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  • batbeer2 commented on batbeer2's article 7 hr ago
    Nam Tai - Value Idea Contest Submission
    The case for Nam Tai is simple. The company trades at a meaningful discount to book. This is remarkable in light of the fact that the book value of...
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    batbeer2 06-26 13:28
    • Hi Houmantamaddon,

      Thanks for your comment, yes I still track this.

      >> Do you think that the estimates are fair?

      Yes I saw the estimates. Savils says the market value of the completed building in Gushu (that's the plot on Nantai road in Shenzhen) should be: RMB 10 257 million.

      I think that works out to USD 1.5 billion.

      I take that from the bottom of page 6 of this file: http://www.namtai.com/sites/default/files/Valuation%20report%20by%20Savills%20in%202016.pdf

      The question is, how much are they going to spend to get there?

      I have seen all sorts of different (DCF) models but if I use $5000 per square meter x 134 000 square meters for the construction cost then I get roughly $700 million to build the whole thing. That works out to roughly $1.5B-$700m = $800m worth of profit for the project.

      So IMHO we are looking at $200m worth of net cash plus a project with a profit of $800m. That's $1B worth of future value trading for a market cap of $200m.

      Now if you like you can assume it takes them 5 years to get there and discount that future value at  15% for a present value of $500m.

      But hey, I've been bullish about this one for more than 3 years and the stock dont care. It is down more than 30% since I wrote this.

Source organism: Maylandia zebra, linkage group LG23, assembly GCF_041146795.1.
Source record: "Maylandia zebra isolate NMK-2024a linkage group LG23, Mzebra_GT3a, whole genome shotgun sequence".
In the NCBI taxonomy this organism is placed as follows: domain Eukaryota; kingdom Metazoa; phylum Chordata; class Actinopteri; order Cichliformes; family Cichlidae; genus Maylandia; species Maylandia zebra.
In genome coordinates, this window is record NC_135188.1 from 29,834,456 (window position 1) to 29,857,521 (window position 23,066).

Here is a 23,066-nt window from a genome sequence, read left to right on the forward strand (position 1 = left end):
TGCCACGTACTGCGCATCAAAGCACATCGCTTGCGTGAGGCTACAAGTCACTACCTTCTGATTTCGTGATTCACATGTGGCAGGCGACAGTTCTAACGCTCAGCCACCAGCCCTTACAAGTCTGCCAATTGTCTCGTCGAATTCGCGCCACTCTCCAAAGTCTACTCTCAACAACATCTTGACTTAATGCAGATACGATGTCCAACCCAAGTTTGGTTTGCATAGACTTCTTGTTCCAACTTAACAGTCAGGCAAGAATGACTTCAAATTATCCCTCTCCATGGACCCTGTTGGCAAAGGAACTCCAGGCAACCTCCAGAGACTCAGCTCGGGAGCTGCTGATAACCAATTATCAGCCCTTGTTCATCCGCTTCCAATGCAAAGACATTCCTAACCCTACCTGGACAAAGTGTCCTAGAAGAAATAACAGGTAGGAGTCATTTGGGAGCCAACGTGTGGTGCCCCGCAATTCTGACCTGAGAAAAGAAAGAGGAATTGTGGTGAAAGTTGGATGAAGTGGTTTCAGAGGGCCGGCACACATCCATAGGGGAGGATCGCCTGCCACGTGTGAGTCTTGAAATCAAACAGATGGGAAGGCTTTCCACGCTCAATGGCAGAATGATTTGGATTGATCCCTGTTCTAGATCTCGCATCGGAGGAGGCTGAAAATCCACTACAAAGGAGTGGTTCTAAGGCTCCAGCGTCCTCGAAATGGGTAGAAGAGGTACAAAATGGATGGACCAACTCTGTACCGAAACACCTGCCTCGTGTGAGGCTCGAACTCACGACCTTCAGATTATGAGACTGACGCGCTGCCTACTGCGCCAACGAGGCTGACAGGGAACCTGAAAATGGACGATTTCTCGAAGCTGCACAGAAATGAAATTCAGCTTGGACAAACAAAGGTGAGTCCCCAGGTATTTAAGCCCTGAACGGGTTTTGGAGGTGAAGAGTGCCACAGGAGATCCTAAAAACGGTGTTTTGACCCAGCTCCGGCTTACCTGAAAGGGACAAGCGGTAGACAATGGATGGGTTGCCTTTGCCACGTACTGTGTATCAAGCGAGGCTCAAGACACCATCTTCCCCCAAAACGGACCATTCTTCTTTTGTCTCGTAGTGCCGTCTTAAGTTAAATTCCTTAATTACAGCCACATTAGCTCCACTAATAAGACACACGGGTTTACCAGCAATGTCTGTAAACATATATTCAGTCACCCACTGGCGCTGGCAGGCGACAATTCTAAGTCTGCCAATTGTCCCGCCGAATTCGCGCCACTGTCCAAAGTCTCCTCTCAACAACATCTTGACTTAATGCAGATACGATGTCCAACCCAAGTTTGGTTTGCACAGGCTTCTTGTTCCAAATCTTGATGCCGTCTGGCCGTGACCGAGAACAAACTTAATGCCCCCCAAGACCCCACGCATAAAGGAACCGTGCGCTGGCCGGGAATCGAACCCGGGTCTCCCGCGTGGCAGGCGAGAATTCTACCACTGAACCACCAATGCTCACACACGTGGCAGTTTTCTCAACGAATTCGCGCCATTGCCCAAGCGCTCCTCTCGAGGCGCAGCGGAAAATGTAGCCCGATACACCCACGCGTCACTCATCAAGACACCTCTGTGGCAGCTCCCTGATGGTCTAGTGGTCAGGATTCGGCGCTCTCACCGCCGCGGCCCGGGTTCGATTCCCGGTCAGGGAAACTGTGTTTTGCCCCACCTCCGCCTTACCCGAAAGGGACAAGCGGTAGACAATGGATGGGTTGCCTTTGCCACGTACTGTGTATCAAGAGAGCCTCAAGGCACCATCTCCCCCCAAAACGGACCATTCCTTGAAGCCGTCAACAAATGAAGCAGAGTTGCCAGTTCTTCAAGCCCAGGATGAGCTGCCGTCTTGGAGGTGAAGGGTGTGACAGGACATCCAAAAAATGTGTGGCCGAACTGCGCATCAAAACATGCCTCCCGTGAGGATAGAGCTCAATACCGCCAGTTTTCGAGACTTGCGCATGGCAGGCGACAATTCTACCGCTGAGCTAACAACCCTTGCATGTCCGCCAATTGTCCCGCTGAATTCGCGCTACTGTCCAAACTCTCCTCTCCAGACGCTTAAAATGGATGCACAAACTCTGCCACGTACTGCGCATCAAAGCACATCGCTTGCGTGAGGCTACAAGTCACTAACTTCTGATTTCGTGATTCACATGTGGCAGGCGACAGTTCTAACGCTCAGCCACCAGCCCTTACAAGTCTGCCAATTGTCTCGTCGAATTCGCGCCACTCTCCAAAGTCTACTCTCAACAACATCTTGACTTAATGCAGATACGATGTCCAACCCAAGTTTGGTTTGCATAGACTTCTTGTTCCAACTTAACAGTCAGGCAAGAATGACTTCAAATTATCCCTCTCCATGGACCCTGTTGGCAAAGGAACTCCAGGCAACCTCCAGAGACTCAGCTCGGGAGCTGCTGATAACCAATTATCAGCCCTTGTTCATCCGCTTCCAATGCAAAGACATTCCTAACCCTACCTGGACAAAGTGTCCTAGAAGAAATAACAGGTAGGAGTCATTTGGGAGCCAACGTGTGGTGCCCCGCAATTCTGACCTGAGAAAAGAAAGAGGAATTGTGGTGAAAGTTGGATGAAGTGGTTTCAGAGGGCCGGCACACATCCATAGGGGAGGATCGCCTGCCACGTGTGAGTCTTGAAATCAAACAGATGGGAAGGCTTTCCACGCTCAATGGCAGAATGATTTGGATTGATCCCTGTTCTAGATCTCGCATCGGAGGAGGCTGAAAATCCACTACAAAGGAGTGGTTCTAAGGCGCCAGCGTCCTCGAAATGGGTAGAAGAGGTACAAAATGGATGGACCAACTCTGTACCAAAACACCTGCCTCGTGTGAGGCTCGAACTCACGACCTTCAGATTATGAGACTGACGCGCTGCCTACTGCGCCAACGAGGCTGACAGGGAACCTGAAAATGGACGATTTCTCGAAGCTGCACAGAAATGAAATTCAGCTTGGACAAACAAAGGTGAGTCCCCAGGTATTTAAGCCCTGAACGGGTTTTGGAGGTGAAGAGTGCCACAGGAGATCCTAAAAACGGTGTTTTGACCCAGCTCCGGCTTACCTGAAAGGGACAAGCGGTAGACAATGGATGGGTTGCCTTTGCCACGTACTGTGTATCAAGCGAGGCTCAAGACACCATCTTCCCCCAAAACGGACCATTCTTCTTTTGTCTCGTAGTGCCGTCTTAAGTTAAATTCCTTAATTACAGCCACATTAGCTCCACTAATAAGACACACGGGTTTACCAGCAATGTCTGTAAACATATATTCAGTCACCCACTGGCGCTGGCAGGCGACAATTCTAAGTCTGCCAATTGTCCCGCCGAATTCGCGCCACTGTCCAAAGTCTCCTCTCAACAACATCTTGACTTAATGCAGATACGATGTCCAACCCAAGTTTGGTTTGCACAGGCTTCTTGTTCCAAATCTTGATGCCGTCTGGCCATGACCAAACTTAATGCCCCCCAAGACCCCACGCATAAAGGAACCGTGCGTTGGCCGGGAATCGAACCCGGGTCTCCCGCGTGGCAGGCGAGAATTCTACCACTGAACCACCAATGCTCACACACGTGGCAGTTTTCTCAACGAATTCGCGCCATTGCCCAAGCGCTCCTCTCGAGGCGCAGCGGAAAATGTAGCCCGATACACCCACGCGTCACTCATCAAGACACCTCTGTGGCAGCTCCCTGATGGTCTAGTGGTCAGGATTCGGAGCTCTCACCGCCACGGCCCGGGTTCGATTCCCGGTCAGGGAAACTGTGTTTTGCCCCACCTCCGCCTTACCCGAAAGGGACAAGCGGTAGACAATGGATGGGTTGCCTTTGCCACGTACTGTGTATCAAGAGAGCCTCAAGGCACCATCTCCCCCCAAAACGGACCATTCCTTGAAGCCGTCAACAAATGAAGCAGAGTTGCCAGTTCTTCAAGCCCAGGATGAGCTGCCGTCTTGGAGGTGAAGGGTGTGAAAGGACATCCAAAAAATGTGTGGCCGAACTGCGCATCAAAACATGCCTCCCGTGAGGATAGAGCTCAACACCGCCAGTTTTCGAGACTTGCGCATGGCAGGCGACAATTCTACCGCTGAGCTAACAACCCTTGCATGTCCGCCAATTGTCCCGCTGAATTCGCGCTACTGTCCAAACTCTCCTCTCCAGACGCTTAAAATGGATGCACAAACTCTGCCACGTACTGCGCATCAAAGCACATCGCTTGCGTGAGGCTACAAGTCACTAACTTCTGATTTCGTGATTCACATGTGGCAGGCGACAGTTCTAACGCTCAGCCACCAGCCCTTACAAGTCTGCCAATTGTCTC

Thanks for your comment. 

2016-06-21

  • batbeer2 commented on Lovisa Alvin's article 06-21 23:39
    The Swiss Franc's Dangerous Intersection With Brexit
    With much of the financial community walking on eggshells as it awaits the June 23 vote on whether the United Kingdom splits from the European Union...
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    batbeer2 06-22 00:39
    • >> Between 2003 and 2016 the inflation of the Swiss Franc was 7%. So a Swiss lost in this this 13 years every year 0.5% value of his money. (www.admin.ch).

      Yes. Bear in mind that someone with debt saw the value (in real terms) of what they owed decline. The loss of the guy with savings cancels out against the gain of the guy with debt. As a group then they should not complain. The question to me is why government would want to take money from savers (older people?) and hand that to borrowers (younger people?). 

      At the end of the day, cash is nothing but a claim on someones future labour. So a retiree who  worked hard and saved so (s)he could pay for someone younger to do stuff for them in their old age is being robbed of that reward.

      Just some thoughts.
  • batbeer2 commented on Holmes Osborne, CFA's article 06-21 13:56
    Schindler Holdings Has Been Going Up for Years